With the humidity and precipitation making the Piedmont Triad feel like a tropical rainforest, I have to admit that I’d rather be at the beach or in the mountains – except that I cannot miss the the glorious flowers blooming all over my garden! Many of them are blooming later than usual, but my hope is that they will be fabulous longer into the fall without burning out in our usual heat.
Oriental lily with white phlox
My Course #5, the Cut Flower Workshop is such a fun event that I have decided to open it to new students. The date is Saturday, August 10th, 9am to noon. The course fee is $40. We will be in the garden 9 am – 10:30 discussing the best annuals and perennials to grow for long lasting cut flowers, when to cut them and how to condition them to extend vase life. We will move into my air-conditioned workshop for flower arranging demonstrations. You will have time to make your own fresh arrangement to take home. This is a very fun morning to share with friends!
Send me a note from my “Contact Ellen” page to register: http://www.learntogarden.net/contact-ellen/ Attendance is limited, however other dates may be available. Also contact me if you would like to order a fresh arrangement. Florists were right. Flowers work for any occasion, perfect to say “Thank you”, “Happy Birthday”, “Get Well”, “I missed you”, “I love you!” … Really, is there anyone who does not smile when you bring them flowers? (And even better if they did not come from the grocer’s refrigerator case.)
Blooms in the Cutting Garden
More Garden News
Don’t wait any longer to sow seeds for fall kale, collards, carrots & rutabagas. You can replant beans, cucumbers, and squash now too. Wait for August 1st to sow turnip seed. Transplants of cabbage, cauliflower & brussels sprouts can be planted now. Seeds will come up quickly in our warm wet soil and another thunderstorm.
Local farmers and County Extension Agents have warned of the exploding bug population and “late blight” of tomatoes coming on extremely early, along with many other fungal diseases. I am already experiencing this. My tomatoes just won’t ripen. The few I have picked are watery, clearly in need of more sunshine. Several had bottom end rot from too much rain. Thankfully my squash, cucumbers and eggplant are going strong.
The Japanese beetles are trashing my beans and okra. It has been impossible to slow them down when the Sevin spray gets washed off as soon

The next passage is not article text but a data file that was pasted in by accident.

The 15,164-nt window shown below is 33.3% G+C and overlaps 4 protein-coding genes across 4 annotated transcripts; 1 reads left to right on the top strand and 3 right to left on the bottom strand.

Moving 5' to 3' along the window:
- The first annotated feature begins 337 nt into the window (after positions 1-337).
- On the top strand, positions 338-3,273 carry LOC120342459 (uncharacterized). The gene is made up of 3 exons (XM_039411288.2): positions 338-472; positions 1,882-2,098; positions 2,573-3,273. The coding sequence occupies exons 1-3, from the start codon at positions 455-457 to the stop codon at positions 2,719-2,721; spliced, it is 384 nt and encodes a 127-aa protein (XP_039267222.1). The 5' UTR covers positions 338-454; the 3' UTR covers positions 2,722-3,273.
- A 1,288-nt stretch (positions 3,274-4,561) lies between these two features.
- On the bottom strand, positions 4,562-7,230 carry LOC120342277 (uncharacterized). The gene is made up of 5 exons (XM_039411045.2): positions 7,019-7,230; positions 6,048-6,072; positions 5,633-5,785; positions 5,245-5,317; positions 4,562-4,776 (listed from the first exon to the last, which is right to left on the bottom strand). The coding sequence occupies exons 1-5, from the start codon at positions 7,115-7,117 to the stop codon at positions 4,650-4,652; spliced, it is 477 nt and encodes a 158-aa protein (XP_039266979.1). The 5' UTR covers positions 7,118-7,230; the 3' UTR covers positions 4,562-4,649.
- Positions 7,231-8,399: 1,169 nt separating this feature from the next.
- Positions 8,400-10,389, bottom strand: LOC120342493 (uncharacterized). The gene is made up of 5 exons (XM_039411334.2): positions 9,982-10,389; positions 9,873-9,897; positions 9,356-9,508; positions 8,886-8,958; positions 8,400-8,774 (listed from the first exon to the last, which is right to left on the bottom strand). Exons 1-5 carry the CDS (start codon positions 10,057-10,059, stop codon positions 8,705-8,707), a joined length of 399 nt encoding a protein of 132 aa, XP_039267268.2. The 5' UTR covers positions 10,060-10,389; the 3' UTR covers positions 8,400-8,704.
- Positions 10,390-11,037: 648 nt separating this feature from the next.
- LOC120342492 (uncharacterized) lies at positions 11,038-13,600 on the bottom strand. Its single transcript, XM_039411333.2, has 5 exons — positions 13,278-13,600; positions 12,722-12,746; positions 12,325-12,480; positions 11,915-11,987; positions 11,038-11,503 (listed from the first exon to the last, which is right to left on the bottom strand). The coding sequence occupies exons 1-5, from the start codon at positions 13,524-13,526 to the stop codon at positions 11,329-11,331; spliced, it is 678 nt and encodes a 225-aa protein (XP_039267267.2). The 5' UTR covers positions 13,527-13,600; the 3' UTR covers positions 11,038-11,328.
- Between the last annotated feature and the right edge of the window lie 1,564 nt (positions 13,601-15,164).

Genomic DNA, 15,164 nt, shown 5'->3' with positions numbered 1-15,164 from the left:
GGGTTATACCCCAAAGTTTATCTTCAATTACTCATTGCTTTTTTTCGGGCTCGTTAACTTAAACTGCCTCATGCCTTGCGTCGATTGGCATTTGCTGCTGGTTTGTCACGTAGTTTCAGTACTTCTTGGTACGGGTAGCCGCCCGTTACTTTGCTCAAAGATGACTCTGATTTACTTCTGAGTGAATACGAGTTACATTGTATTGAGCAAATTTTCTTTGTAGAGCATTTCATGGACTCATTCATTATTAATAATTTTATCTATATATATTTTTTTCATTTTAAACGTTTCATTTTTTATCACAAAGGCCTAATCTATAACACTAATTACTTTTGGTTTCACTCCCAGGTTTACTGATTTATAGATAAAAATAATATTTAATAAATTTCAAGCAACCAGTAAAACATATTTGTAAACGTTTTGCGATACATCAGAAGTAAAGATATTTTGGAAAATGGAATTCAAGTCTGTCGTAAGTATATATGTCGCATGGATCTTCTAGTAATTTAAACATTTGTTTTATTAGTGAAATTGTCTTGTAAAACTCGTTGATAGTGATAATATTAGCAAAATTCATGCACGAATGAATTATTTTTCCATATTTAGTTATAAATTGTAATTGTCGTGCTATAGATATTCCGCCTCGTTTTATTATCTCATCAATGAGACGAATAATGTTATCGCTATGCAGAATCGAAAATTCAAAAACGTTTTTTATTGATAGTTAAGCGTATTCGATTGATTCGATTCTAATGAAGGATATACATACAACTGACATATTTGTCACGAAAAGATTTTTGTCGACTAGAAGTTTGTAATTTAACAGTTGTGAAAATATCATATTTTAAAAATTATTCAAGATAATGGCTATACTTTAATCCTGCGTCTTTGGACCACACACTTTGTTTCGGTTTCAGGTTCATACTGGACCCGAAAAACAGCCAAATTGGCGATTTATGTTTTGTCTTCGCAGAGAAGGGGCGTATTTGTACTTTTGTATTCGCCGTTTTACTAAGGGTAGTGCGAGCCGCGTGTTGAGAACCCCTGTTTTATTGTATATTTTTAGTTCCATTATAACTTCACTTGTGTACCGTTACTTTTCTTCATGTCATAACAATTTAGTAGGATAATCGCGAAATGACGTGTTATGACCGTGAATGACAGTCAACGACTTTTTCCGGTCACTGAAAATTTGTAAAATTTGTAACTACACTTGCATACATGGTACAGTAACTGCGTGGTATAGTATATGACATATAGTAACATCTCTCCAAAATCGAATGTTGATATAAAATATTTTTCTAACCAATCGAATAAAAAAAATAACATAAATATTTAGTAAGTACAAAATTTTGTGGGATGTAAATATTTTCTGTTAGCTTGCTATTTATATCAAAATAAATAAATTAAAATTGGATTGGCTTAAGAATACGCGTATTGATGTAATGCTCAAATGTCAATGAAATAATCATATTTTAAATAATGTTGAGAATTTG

as I spray it! Unfortunately, the Kudzu bugs have also found my pole beans. The Asian import Debbie Roos warned us about last year has made it to Summerfield. Click this link for photos and more information about what else they eat: KUDZU bugs Similar to Japanese beetles, Kudzu bugs eat your plants not just kudzu, but worse, they are reported to multiply like crazy! Liquid Sevin or Pyrethrin will help keep them under control. Spray at night to avoid hurting your pollinators.
Watch out for Yellow Jackets as they are out in full force. They got me at least 8 times as I absent mindedly walked by a nest, well hidden in the thick grass. OWW!!! Man, it hurt! Those little devils came after me in a swarm as I ran away screaming and pulling them off of me. My ankle swelled to the size of a football.
My horticultural tip for you is how to get rid of them. NOT Gasoline! (It smells awful, Kills your grass, wrecks the soil and pollutes the water table.) Good old SEVIN, mixed according to directions (about 3 tablespoons per gallon) and poured down their hole will wipe them out. Do this at dusk when the bees have gone in for the night; you will kill more bees and are less likely to get stung.
Wasps can be sneaky too. They like to nest in the crevices of my stacked stone wall around the herb bed. I have learned that a preemptive spray wasp and hornet killer on the wall will keep them from nesting and prevent those unpleasant surprise attacks.
BTW, those hornet-looking bees that leave piles of sawdust under your deck railings are called carpenter bees. They may turn your wood to Swiss cheese, but they are not likely to sting you.
Black Knot disease on Plum Trees
I bid a very sad farewell to 3 of my plum trees that had became so diseased from black knot fungus that they could no longer produce edible fruit. The apple trees have cedar apple rust (another fungal disease) so bad that their leaves look totally brown. All this because it would not stay dry long enough for fungal sprays to work. Meanwhile my figs, and Japanese persimmon trees, mulberry tree and raspberries are totally healthy and growing like they are on steroids! It is clear to see which fruit has earned it’s space in the garden.
Best wishes to all. May your only garden chore be to harvest what you have already sown!
Helenium ‘Mardi Gras’
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